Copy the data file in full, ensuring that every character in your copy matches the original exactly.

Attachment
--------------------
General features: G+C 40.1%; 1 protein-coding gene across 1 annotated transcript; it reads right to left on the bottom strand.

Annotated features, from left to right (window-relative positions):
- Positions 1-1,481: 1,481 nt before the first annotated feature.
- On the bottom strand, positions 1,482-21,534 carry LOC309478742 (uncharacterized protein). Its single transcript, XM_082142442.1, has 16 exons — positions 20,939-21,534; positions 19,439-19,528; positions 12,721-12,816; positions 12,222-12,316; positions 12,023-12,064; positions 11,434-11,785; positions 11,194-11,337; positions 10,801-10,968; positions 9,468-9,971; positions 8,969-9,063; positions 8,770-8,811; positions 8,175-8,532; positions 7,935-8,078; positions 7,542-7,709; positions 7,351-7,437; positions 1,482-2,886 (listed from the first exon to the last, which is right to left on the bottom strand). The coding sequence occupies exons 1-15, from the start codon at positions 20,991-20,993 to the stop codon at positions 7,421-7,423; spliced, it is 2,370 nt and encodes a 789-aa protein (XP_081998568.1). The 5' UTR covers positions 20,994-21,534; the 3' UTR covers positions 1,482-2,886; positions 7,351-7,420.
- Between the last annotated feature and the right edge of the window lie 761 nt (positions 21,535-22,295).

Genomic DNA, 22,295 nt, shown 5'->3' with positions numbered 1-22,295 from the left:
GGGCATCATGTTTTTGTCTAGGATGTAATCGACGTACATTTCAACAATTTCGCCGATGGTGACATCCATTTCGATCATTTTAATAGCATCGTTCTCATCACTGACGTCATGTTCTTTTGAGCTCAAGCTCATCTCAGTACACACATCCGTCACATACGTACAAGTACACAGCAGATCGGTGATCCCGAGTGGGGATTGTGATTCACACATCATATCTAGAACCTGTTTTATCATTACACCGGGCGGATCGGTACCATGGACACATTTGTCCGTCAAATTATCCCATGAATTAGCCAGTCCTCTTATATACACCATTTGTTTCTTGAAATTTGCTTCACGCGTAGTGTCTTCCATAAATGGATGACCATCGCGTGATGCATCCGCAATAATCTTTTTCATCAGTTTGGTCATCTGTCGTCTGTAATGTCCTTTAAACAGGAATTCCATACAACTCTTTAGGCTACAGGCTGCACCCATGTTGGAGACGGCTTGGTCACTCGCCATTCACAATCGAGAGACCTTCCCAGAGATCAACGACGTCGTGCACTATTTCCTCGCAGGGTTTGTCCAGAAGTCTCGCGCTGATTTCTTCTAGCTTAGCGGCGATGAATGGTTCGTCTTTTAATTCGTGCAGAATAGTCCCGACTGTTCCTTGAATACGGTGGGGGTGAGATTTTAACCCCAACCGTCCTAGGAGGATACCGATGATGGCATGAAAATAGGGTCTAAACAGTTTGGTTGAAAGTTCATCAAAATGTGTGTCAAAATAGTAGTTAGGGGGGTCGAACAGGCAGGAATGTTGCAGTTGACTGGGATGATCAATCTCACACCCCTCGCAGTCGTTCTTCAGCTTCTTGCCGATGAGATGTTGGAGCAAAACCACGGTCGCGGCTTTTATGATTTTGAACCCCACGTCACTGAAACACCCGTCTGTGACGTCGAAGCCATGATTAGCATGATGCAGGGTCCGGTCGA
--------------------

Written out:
General features: G+C 40.1%; 1 protein-coding gene across 1 annotated transcript; it reads right to left on the bottom strand.

Annotated features, from left to right (window-relative positions):
- Positions 1-1,481: 1,481 nt before the first annotated feature.
- On the bottom strand, positions 1,482-21,534 carry LOC309478742 (uncharacterized protein). Its single transcript, XM_082142442.1, has 16 exons — positions 20,939-21,534; positions 19,439-19,528; positions 12,721-12,816; positions 12,222-12,316; positions 12,023-12,064; positions 11,434-11,785; positions 11,194-11,337; positions 10,801-10,968; positions 9,468-9,971; positions 8,969-9,063; positions 8,770-8,811; positions 8,175-8,532; positions 7,935-8,078; positions 7,542-7,709; positions 7,351-7,437; positions 1,482-2,886 (listed from the first exon to the last, which is right to left on the bottom strand). The coding sequence occupies exons 1-15, from the start codon at positions 20,991-20,993 to the stop codon at positions 7,421-7,423; spliced, it is 2,370 nt and encodes a 789-aa protein (XP_081998568.1). The 5' UTR covers positions 20,994-21,534; the 3' UTR covers positions 1,482-2,886; positions 7,351-7,420.
- Between the last annotated feature and the right edge of the window lie 761 nt (positions 21,535-22,295).

Genomic DNA, 22,295 nt, shown 5'->3' with positions numbered 1-22,295 from the left:
GGGCATCATGTTTTTGTCTAGGATGTAATCGACGTACATTTCAACAATTTCGCCGATGGTGACATCCATTTCGATCATTTTAATAGCATCGTTCTCATCACTGACGTCATGTTCTTTTGAGCTCAAGCTCATCTCAGTACACACATCCGTCACATACGTACAAGTACACAGCAGATCGGTGATCCCGAGTGGGGATTGTGATTCACACATCATATCTAGAACCTGTTTTATCATTACACCGGGCGGATCGGTACCATGGACACATTTGTCCGTCAAATTATCCCATGAATTAGCCAGTCCTCTTATATACACCATTTGTTTCTTGAAATTTGCTTCACGCGTAGTGTCTTCCATAAATGGATGACCATCGCGTGATGCATCCGCAATAATCTTTTTCATCAGTTTGGTCATCTGTCGTCTGTAATGTCCTTTAAACAGGAATTCCATACAACTCTTTAGGCTACAGGCTGCACCCATGTTGGAGACGGCTTGGTCACTCGCCATTCACAATCGAGAGACCTTCCCAGAGATCAACGACGTCGTGCACTATTTCCTCGCAGGGTTTGTCCAGAAGTCTCGCGCTGATTTCTTCTAGCTTAGCGGCGATGAATGGTTCGTCTTTTAATTCGTGCAGAATAGTCCCGACTGTTCCTTGAATACGGTGGGGGTGAGATTTTAACCCCAACCGTCCTAGGAGGATACCGATGATGGCATGAAAATAGGGTCTAAACAGTTTGGTTGAAAGTTCATCAAAATGTGTGTCAAAATAGTAGTTAGGGGGGTCGAACAGGCAGGAATGTTGCAGTTGACTGGGATGATCAATCTCACACCCCTCGCAGTCGTTCTTCAGCTTCTTGCCGATGAGATGTTGGAGCAAAACCACGGTCGCGGCTTTTATGATTTTGAACCCCACGTCACTGAAACACCCGTCTGTGACGTCGAAGCCATGATTAGCATGATGCAGGGTCCGGTCGA